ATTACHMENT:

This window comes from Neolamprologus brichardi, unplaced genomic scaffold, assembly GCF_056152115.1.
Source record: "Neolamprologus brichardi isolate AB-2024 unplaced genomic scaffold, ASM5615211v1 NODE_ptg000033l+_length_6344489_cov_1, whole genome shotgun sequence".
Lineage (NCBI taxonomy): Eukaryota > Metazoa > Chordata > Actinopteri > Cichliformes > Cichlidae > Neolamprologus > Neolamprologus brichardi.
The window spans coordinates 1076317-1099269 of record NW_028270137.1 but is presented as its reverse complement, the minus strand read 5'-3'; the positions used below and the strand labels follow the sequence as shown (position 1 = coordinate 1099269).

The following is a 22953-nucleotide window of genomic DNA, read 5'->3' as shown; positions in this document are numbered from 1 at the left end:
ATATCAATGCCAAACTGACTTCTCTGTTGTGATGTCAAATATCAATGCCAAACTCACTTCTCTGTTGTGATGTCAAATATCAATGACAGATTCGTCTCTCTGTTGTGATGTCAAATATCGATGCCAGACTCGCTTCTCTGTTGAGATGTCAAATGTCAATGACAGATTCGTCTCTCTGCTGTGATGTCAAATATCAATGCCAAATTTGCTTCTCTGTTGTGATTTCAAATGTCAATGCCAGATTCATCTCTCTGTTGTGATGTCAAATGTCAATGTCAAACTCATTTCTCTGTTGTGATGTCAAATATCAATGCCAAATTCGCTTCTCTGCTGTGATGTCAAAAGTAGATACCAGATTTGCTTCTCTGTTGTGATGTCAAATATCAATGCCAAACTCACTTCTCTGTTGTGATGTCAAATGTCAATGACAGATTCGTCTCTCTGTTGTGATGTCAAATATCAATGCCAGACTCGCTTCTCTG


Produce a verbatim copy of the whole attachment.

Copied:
This window comes from Neolamprologus brichardi, unplaced genomic scaffold, assembly GCF_056152115.1.
Source record: "Neolamprologus brichardi isolate AB-2024 unplaced genomic scaffold, ASM5615211v1 NODE_ptg000033l+_length_6344489_cov_1, whole genome shotgun sequence".
Lineage (NCBI taxonomy): Eukaryota > Metazoa > Chordata > Actinopteri > Cichliformes > Cichlidae > Neolamprologus > Neolamprologus brichardi.
The window spans coordinates 1076317-1099269 of record NW_028270137.1 but is presented as its reverse complement, the minus strand read 5'-3'; the positions used below and the strand labels follow the sequence as shown (position 1 = coordinate 1099269).

The following is a 22953-nucleotide window of genomic DNA, read 5'->3' as shown; positions in this document are numbered from 1 at the left end:
ATATCAATGCCAAACTGACTTCTCTGTTGTGATGTCAAATATCAATGCCAAACTCACTTCTCTGTTGTGATGTCAAATATCAATGACAGATTCGTCTCTCTGTTGTGATGTCAAATATCGATGCCAGACTCGCTTCTCTGTTGAGATGTCAAATGTCAATGACAGATTCGTCTCTCTGCTGTGATGTCAAATATCAATGCCAAATTTGCTTCTCTGTTGTGATTTCAAATGTCAATGCCAGATTCATCTCTCTGTTGTGATGTCAAATGTCAATGTCAAACTCATTTCTCTGTTGTGATGTCAAATATCAATGCCAAATTCGCTTCTCTGCTGTGATGTCAAAAGTAGATACCAGATTTGCTTCTCTGTTGTGATGTCAAATATCAATGCCAAACTCACTTCTCTGTTGTGATGTCAAATGTCAATGACAGATTCGTCTCTCTGTTGTGATGTCAAATATCAATGCCAGACTCGCTTCTCTG